BEIJING, Nov. 9 (UPI) — China, battling inflation for months, got some relief Wednesday, with the October rate up 5.5 percent year-on-year, but down from 6.1 percent in September.
The October growth in the consumer price index, China’s main gauge of inflation, was the slowest since May of this year, the National Bureau of Statistics said Wednesday.
The inflation rate, despite a number of government measures, had stubbornly stayed over 6 percent in recent month, hitting a 37-month high of high of 6.5 percent in July. The government’s target for this year is 4 percent.
“The October CPI data showed that the government’s price control efforts have started to pay off,” said Zhang Liqun, a researcher with the Development Research Center of China’s Cabinet, the official Xinhua news agency reported.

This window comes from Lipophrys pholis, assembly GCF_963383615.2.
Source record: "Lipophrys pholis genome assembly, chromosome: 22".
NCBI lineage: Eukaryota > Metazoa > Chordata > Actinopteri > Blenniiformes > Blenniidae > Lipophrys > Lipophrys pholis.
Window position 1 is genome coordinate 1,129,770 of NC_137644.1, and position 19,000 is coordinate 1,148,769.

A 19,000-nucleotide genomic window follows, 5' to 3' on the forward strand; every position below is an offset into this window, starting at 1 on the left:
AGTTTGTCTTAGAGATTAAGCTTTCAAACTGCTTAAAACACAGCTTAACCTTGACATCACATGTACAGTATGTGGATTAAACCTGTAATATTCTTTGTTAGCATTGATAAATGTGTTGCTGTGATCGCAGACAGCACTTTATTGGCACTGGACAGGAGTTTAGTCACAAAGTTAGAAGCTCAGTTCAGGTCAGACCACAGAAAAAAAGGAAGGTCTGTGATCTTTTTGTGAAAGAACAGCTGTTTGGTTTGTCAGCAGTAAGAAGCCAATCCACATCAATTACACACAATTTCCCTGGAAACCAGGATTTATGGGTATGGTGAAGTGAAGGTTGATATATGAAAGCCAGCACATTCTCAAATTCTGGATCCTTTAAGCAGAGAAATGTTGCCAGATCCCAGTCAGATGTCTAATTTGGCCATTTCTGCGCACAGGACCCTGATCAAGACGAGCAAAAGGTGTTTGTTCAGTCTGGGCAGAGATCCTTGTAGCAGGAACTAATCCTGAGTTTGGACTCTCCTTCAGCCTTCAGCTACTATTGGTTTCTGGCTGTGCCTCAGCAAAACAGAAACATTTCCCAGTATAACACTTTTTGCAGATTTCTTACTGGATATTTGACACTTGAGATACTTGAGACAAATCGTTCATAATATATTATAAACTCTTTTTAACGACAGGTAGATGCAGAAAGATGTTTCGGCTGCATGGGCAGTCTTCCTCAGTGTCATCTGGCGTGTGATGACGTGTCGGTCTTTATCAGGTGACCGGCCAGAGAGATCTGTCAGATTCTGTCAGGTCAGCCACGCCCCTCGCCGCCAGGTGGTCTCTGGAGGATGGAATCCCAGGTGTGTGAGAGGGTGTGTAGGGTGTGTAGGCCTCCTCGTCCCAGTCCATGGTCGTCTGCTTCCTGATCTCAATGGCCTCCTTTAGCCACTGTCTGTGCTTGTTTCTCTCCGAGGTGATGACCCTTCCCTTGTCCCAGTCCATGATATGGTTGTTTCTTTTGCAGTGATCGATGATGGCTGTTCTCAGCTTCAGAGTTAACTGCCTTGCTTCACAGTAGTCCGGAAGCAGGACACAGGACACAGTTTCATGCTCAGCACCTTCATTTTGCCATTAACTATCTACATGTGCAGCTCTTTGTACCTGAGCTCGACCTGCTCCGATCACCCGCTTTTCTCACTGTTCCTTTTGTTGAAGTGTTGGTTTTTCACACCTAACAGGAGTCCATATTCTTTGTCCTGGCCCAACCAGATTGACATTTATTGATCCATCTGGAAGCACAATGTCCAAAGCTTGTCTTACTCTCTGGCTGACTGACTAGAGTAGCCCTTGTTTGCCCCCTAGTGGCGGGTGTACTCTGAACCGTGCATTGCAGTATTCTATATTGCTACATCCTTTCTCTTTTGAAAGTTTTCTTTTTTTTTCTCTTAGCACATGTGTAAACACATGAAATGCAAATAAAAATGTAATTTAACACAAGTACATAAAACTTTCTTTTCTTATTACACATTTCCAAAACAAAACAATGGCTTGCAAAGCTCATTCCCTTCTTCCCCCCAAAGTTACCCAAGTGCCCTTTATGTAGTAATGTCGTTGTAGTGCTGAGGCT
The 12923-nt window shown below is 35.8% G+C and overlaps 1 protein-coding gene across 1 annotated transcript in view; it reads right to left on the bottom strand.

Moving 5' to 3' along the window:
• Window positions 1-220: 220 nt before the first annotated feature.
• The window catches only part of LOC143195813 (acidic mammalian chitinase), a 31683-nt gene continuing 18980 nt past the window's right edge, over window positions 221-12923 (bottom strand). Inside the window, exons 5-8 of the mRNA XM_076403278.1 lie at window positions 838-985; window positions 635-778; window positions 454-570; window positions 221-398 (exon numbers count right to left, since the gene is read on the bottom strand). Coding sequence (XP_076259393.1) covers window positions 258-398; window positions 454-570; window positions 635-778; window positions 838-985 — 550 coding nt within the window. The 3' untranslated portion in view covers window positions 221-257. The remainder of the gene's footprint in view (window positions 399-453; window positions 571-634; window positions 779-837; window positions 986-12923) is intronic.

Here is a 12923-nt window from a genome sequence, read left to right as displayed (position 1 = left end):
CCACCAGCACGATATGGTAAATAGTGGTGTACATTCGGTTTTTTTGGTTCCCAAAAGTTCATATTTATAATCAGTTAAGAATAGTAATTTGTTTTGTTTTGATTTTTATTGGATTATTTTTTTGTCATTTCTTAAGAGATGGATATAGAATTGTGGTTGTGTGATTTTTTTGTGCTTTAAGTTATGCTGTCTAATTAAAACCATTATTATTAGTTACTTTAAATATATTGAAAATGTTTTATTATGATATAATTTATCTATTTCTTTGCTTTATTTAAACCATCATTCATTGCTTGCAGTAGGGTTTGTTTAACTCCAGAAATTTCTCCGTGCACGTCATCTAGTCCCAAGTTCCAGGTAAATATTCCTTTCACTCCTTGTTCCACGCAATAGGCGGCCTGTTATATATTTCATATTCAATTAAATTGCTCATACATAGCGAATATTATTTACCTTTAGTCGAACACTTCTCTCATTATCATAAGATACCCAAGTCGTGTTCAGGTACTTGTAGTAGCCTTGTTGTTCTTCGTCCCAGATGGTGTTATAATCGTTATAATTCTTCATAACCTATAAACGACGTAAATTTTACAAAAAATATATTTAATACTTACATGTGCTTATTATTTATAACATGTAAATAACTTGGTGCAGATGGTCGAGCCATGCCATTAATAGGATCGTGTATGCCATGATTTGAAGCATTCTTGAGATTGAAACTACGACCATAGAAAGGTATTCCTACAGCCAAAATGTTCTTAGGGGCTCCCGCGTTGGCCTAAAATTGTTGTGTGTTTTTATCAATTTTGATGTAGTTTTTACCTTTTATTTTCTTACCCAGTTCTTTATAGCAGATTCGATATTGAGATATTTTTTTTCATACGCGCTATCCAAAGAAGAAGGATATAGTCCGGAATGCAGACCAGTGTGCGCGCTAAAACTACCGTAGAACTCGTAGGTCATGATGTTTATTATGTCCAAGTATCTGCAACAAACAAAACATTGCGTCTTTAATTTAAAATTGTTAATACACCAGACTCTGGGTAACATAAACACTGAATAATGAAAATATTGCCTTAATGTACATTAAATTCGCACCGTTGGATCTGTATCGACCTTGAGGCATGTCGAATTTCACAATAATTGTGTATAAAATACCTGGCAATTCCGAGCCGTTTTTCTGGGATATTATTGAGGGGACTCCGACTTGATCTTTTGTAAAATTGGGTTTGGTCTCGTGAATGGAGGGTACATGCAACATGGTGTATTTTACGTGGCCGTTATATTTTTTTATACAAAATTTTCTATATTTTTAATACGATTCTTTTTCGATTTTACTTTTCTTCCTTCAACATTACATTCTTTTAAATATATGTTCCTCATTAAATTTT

The slowing of price rises may encourage the government to loosen its money-tightening and other inflation-fighting policies, but inflationary pressures were expected to continue due to excess liquidity.
“It is a critical moment for the country’s macroeconomic control policies and we can’t be too careless in loosening the policies,” Zhang was quoted as saying.
China’s producer price index, which measures inflation at the wholesale level, also showed improvement, rising 5 percent year-on-year in October, but down from 6.5 percent in September.
The Chinese Cabinet said late last month its strong measures would continue to keep consumer prices stable.